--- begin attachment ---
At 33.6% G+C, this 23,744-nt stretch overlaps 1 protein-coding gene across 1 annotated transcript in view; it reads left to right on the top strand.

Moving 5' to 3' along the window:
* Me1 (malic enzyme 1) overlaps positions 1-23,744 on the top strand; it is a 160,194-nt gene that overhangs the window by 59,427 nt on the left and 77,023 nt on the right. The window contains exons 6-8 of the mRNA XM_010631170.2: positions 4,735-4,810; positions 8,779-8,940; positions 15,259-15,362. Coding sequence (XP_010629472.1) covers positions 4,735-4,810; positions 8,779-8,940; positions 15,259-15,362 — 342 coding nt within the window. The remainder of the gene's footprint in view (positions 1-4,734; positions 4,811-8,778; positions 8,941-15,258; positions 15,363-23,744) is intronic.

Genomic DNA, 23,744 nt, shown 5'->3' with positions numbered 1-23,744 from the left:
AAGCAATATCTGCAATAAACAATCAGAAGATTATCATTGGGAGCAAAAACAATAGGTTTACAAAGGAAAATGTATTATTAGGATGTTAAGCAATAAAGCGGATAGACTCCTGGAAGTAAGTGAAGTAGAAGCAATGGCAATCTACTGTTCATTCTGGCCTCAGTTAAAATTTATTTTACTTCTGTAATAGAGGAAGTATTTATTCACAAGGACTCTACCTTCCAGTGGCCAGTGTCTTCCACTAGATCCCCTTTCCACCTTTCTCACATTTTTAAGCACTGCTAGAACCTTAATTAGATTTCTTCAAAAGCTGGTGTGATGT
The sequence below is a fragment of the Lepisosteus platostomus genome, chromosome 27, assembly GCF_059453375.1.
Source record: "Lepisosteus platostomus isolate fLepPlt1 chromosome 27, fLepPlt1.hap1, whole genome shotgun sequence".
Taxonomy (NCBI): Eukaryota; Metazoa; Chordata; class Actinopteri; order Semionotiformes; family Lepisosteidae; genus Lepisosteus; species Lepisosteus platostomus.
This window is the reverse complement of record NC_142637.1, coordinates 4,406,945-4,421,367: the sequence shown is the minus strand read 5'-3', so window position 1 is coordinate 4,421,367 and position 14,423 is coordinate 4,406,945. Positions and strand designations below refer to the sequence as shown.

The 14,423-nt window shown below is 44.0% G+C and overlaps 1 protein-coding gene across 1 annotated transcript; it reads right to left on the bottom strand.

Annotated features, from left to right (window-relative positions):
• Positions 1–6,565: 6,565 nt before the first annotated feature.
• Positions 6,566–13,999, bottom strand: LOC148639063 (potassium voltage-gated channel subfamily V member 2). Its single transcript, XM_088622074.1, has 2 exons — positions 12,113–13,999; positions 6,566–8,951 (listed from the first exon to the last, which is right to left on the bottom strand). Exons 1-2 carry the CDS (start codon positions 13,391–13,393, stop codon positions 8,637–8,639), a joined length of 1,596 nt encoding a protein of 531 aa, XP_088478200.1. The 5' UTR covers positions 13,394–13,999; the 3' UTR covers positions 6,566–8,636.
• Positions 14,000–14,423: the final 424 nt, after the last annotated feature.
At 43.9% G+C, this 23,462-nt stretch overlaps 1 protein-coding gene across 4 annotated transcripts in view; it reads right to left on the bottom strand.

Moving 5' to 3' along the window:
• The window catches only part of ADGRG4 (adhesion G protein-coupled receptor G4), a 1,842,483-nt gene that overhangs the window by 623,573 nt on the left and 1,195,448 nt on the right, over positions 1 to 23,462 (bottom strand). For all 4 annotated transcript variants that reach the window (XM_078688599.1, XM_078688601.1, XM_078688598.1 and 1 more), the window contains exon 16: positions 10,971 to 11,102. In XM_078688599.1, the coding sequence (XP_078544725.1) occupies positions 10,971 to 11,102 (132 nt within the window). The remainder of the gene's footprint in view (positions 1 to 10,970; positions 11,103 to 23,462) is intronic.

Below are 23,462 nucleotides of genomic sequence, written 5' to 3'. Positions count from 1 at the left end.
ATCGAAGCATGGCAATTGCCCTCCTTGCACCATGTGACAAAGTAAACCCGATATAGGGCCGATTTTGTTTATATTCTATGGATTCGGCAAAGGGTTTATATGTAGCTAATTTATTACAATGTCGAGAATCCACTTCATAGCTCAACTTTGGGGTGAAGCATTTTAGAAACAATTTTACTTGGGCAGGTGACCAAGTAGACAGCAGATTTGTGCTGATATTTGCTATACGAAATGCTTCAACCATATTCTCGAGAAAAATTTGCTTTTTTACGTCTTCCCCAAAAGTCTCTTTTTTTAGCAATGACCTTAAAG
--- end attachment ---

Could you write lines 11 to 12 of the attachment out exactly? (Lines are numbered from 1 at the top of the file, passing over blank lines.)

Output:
Annotated features, from left to right (window-relative positions):
• Positions 1–6,565: 6,565 nt before the first annotated feature.